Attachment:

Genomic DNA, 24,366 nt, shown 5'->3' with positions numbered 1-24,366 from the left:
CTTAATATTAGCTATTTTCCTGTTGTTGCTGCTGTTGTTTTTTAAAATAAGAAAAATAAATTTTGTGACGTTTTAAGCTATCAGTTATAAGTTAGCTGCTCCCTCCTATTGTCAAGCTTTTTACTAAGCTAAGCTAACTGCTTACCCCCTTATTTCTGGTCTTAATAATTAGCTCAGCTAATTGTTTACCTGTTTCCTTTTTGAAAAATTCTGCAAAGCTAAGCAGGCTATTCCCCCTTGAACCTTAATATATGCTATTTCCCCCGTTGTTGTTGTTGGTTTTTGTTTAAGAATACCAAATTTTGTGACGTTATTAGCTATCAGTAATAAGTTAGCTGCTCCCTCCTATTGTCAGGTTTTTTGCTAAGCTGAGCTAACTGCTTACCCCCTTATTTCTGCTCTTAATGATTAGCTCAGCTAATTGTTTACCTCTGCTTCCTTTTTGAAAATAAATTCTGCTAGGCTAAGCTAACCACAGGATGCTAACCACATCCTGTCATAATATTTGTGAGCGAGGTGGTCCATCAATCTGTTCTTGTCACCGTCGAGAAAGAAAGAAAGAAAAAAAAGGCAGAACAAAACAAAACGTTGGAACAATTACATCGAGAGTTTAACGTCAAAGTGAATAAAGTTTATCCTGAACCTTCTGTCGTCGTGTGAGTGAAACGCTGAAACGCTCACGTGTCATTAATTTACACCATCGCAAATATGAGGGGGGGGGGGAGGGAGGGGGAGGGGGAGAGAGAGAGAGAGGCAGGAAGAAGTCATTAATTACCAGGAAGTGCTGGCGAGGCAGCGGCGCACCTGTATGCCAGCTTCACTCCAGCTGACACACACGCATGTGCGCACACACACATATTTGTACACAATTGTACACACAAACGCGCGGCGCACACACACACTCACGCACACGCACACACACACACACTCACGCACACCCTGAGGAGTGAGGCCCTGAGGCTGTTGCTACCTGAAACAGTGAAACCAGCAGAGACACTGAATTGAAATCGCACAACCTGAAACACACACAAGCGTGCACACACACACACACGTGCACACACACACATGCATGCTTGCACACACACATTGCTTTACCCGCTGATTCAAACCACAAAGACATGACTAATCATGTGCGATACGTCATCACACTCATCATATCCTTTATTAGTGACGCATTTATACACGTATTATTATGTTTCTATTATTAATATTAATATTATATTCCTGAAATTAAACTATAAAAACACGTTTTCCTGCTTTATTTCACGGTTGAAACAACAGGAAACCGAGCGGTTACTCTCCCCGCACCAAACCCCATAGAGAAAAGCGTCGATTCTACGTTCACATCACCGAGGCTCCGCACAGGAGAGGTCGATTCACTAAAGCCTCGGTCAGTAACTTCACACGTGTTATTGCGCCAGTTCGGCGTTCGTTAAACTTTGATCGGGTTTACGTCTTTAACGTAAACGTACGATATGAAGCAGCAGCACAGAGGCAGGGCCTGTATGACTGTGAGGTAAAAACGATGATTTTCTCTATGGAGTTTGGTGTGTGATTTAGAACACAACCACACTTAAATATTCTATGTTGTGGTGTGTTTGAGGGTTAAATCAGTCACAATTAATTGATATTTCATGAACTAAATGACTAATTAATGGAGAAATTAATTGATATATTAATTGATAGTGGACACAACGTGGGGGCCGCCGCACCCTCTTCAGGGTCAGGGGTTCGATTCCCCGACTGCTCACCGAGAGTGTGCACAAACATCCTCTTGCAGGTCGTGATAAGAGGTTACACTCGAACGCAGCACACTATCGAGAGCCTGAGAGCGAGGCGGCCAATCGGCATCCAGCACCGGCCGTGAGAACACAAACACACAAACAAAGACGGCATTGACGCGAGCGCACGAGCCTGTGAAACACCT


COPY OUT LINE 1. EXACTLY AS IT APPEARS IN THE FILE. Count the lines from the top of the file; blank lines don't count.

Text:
Genomic DNA, 24,366 nt, shown 5'->3' with positions numbered 1-24,366 from the left: